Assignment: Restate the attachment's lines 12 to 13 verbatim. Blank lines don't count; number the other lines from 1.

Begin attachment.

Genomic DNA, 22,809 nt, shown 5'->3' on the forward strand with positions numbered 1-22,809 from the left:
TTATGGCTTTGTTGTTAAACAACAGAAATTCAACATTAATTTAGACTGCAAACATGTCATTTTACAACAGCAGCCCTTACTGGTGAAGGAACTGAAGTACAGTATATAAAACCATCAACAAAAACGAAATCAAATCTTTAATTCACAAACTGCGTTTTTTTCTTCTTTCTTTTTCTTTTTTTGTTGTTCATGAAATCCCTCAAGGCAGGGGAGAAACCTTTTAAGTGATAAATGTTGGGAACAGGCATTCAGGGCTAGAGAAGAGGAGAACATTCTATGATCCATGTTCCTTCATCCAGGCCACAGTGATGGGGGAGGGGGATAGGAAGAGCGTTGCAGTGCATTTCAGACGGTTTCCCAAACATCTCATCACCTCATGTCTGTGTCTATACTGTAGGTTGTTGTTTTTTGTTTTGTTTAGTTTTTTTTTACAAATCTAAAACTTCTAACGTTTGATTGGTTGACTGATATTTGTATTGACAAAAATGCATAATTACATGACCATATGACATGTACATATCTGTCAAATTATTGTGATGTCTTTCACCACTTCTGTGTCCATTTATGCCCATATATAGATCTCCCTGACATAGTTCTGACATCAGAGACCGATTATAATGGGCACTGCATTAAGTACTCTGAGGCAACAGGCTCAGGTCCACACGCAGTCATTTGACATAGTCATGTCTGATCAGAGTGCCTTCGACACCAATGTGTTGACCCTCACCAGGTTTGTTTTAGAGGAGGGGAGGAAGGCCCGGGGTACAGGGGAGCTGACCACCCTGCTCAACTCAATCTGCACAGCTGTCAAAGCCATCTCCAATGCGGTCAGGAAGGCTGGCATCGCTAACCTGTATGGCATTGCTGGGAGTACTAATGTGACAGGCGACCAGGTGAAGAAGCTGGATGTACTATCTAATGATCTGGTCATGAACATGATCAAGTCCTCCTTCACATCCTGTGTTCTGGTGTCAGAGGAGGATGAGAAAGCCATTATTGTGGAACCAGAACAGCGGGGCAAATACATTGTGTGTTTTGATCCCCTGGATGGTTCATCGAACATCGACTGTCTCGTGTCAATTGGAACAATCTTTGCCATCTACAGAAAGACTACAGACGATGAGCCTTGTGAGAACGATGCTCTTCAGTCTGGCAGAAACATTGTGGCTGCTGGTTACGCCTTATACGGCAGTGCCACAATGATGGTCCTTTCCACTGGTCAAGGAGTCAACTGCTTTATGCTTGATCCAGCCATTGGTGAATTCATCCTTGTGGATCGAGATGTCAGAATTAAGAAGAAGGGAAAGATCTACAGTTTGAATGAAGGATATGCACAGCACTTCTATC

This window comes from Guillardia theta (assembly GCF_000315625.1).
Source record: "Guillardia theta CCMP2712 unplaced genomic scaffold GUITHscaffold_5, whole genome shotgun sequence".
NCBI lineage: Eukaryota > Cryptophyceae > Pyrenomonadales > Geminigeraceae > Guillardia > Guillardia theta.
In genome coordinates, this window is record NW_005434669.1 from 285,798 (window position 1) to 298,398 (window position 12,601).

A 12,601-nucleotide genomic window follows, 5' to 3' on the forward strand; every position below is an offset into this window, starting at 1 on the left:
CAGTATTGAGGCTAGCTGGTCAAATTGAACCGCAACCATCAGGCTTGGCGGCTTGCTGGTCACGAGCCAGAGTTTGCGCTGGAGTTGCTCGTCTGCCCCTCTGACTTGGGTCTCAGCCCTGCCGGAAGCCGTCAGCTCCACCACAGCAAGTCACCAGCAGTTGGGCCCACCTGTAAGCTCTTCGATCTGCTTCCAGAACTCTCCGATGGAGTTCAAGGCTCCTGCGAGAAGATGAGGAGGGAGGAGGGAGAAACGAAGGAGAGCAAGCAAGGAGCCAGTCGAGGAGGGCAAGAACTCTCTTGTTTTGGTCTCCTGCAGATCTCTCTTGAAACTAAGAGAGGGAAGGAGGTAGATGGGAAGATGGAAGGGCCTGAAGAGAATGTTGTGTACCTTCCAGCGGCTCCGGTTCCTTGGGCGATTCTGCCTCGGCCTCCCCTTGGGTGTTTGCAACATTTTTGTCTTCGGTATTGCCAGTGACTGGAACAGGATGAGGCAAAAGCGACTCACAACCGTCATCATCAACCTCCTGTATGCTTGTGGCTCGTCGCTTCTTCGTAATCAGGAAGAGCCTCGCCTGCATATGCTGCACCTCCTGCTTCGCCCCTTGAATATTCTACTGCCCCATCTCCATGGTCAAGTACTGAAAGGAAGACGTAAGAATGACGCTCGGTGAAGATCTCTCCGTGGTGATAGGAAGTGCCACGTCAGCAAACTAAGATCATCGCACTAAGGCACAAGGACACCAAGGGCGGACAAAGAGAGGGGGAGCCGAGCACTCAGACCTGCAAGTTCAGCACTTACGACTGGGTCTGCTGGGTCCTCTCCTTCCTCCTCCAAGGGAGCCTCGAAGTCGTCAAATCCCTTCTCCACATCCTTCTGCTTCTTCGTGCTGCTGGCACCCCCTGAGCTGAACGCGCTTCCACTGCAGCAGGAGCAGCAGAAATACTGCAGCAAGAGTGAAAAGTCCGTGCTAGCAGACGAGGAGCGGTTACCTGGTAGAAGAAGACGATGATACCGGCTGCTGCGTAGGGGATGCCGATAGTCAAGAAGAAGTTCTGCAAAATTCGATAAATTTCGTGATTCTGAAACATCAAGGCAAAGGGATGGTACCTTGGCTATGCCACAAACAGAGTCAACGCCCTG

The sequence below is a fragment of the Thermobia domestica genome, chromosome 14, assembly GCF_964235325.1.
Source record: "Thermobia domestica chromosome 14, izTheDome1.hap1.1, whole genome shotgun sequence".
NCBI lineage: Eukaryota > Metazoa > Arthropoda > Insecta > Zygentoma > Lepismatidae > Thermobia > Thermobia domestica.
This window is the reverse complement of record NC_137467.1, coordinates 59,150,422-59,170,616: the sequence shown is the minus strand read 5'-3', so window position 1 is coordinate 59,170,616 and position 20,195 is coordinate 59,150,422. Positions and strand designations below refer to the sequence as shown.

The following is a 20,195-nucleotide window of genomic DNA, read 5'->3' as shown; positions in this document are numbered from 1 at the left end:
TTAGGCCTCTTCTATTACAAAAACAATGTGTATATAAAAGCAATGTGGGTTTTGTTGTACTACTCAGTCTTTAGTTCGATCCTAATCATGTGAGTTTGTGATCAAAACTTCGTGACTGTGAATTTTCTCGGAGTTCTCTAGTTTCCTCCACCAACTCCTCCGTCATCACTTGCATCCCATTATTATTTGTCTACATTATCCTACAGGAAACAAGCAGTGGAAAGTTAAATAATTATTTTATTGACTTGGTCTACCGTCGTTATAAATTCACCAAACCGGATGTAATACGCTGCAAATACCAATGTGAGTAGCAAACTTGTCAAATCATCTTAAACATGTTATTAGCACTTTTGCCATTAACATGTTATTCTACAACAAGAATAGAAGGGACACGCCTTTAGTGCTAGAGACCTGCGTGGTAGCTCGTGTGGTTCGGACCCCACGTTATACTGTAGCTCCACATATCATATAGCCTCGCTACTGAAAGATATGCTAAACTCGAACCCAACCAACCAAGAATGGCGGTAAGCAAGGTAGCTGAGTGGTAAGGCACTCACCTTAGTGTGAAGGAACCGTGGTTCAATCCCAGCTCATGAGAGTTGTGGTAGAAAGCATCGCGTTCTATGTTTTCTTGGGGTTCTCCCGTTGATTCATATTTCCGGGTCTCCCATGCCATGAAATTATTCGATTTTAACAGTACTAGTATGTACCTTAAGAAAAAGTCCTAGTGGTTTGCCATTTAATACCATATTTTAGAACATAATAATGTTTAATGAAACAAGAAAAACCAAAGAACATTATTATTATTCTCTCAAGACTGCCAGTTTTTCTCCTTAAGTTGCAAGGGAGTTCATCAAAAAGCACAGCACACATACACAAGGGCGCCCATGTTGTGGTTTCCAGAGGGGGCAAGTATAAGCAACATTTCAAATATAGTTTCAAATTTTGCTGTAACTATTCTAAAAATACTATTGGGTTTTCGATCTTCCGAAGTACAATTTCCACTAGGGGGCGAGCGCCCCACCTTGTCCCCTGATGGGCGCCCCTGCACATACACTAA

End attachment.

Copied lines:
This window is the reverse complement of record NC_137467.1, coordinates 59,150,422-59,170,616: the sequence shown is the minus strand read 5'-3', so window position 1 is coordinate 59,170,616 and position 20,195 is coordinate 59,150,422. Positions and strand designations below refer to the sequence as shown.

The following is a 20,195-nucleotide window of genomic DNA, read 5'->3' as shown; positions in this document are numbered from 1 at the left end: